[Show abstract][Hide abstract] ABSTRACT: CD1d-restricted natural killer T cells (NKT cells) possess a wide range of effector and regulatory activities that are related to their ability to secrete both T helper 1 (Th1) cell- and Th2 cell-type cytokines. We analyzed presentation of NKT cell activating alpha galactosylceramide (alphaGalCer) analogs that give predominantly Th2 cell-type cytokine responses to determine how ligand structure controls the outcome of NKT cell activation. Using a monoclonal antibody specific for alphaGalCer-CD1d complexes to visualize and quantitate glycolipid presentation, we found that Th2 cell-type cytokine-biasing ligands were characterized by rapid and direct loading of cell-surface CD1d proteins. Complexes formed by association of these Th2 cell-type cytokine-biasing alphaGalCer analogs with CD1d showed a distinctive exclusion from ganglioside-enriched, detergent-resistant plasma membrane microdomains of antigen-presenting cells. These findings help to explain how subtle alterations in glycolipid ligand structure can control the balance of proinflammatory and anti-inflammatory activities of NKT cells.
[Show abstract][Hide abstract] ABSTRACT: Invariant NKT cells (iNKT cells) recognize glycolipid Ags via an invariant TCR alpha-chain and play a central role in various immune responses. Although human CD4(+) and CD4(-) iNKT cell subsets both produce Th1 cytokines, the CD4(+) subset displays an enhanced ability to secrete Th2 cytokines and shows regulatory activity. We performed an ex vivo analysis of blood, liver, and tumor iNKT cells from patients with hepatocellular carcinoma and metastases from uveal melanoma or colon carcinoma. Frequencies of Valpha24/Vbeta11 iNKT cells were increased in tumors, especially in patients with hepatocellular carcinoma. The proportions of CD4(+), double negative, and CD8alpha(+) iNKT cell subsets in the blood of patients were similar to those of healthy donors. However, we consistently found that the proportion of CD4(+) iNKT cells increased gradually from blood to liver to tumor. Furthermore, CD4(+) iNKT cell clones generated from healthy donors were functionally distinct from their CD4(-) counterparts, exhibiting higher Th2 cytokine production and lower cytolytic activity. Thus, in the tumor microenvironment the iNKT cell repertoire is modified by the enrichment of CD4(+) iNKT cells, a subset able to generate Th2 cytokines that can inhibit the expansion of tumor Ag-specific CD8(+) T cells. Because CD4(+) iNKT cells appear inefficient in tumor defense and may even favor tumor growth and recurrence, novel iNKT-targeted therapies should restore CD4(-) iNKT cells at the tumor site and specifically induce Th1 cytokine production from all iNKT cell subsets.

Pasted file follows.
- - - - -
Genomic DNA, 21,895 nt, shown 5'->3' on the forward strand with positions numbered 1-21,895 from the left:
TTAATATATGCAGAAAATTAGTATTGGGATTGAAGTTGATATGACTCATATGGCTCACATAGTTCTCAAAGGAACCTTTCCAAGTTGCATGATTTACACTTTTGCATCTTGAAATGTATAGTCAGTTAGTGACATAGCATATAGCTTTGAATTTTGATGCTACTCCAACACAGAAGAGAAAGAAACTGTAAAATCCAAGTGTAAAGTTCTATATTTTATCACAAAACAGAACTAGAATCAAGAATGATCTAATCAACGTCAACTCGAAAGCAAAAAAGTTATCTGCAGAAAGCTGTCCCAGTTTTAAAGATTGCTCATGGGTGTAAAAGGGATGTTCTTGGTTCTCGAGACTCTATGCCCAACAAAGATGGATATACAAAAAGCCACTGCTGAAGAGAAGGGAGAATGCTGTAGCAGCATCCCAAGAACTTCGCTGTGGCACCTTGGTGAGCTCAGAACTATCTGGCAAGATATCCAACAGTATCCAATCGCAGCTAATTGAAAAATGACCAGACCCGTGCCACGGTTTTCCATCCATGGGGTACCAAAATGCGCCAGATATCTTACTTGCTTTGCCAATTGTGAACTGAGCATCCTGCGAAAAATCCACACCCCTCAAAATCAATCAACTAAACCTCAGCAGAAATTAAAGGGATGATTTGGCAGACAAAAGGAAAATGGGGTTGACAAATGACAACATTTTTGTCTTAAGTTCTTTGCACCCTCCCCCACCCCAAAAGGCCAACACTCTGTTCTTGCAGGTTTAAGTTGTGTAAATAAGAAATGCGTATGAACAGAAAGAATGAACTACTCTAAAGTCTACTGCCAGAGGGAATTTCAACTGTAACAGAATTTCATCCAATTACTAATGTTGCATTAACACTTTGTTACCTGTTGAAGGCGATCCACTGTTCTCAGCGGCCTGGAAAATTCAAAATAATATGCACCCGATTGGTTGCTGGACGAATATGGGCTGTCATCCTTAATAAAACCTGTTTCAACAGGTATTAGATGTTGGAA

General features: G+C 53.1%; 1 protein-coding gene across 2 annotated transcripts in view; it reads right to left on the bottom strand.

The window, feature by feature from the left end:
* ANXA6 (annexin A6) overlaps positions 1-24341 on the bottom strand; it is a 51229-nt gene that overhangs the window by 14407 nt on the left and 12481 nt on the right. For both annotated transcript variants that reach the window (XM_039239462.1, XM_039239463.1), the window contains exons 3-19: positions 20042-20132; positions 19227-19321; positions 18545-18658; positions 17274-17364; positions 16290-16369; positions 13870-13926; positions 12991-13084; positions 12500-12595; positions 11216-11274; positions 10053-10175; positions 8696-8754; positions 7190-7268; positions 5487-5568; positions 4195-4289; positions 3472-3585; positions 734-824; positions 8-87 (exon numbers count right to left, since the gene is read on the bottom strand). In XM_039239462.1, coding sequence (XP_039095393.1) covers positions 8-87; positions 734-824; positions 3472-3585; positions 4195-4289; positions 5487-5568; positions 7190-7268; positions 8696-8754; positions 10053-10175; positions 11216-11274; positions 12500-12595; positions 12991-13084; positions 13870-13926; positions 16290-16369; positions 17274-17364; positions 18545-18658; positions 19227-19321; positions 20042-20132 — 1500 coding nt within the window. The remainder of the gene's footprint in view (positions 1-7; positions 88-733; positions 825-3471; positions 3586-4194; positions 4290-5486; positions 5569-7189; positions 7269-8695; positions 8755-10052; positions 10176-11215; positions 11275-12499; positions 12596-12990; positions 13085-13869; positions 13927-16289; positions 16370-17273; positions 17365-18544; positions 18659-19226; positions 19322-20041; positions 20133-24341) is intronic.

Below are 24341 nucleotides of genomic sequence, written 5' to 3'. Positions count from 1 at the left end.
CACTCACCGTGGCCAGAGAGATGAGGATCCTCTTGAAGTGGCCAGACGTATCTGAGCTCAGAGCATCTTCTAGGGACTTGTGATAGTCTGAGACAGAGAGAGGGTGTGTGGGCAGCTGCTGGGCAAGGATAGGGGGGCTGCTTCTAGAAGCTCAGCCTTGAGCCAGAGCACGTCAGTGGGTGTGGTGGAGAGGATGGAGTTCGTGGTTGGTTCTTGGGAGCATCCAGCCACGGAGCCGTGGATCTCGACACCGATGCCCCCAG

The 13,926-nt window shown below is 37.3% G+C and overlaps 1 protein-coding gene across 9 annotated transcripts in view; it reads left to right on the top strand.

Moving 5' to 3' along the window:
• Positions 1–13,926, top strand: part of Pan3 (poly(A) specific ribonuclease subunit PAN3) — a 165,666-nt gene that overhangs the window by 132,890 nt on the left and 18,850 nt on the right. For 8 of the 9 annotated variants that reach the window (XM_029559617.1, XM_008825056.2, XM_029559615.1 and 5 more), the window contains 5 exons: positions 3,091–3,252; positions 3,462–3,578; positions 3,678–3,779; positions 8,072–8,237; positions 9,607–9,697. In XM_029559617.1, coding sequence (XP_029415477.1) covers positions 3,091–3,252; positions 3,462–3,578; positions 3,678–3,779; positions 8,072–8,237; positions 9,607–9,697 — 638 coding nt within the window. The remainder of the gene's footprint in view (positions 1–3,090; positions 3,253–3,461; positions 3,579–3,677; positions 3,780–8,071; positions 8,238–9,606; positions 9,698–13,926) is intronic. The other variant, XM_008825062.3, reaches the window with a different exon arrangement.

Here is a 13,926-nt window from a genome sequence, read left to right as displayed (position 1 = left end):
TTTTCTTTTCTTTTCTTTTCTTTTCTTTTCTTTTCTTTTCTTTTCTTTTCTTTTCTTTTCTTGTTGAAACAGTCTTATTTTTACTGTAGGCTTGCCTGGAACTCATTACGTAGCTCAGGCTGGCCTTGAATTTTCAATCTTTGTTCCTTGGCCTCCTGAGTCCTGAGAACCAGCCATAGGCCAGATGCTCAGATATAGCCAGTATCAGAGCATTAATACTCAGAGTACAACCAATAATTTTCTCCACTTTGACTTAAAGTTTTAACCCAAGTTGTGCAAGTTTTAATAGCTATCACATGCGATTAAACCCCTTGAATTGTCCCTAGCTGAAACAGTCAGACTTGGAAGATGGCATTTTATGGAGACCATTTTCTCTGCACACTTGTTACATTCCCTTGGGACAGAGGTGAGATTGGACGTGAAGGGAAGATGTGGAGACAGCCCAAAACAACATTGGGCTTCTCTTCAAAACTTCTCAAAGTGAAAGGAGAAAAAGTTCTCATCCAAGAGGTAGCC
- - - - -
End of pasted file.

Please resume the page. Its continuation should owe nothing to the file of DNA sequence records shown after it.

The Journal of Immunology 05/2009; 182(8):5140-51. · 5.52 Impact Factor
[Show abstract][Hide abstract] ABSTRACT: KRN7000 is an important ligand identified for CD1d protein of APC, and KRN7000/CD1d complex can stimulate NKT cells to release Th1 and Th2 cytokines. In an effort to understand the structure-activity relationships, we have carried out the synthesis of a complete set of the eight KRN7000 stereoisomers, and their biological activities have been examined.
[Show abstract][Hide abstract] ABSTRACT: Despite the high prevalence of colon cancer in the world and the great interest in targeted anti-cancer therapy, only few tumor-specific gene products have been identified that could serve as targets for the immunological treatment of colorectal cancers. The aim of our study was therefore to identify frequently expressed colon cancer-specific antigens. We performed a large-scale analysis of genes expressed in normal colon and colon cancer tissues isolated from colorectal cancer patients using massively parallel signal sequencing (MPSS). Candidates were additionally subjected to experimental evaluation by semi-quantitative RT-PCR on a cohort of colorectal cancer patients. From a pool of more than 6000 genes identified unambiguously in the analysis, we found 2124 genes that were selectively expressed in colon cancer tissue and 147 genes that were differentially expressed to a significant degree between normal and cancer cells. Differential expression of many genes was confirmed by RT-PCR on a cohort of patients. Despite the fact that deregulated genes were involved in many different cellular pathways, we found that genes expressed in the extracellular space were significantly over-represented in colorectal cancer. Strikingly, we identified a transcript from a chromosome X-linked member of the human endogenous retrovirus (HERV) H family that was frequently and selectively expressed in colon cancer but not in normal tissues. Our data suggest that this sequence should be considered as a target of immunological interventions against colorectal cancer.
Cancer immunity: a journal of the Academy of Cancer Immunology 02/2008; 8:11.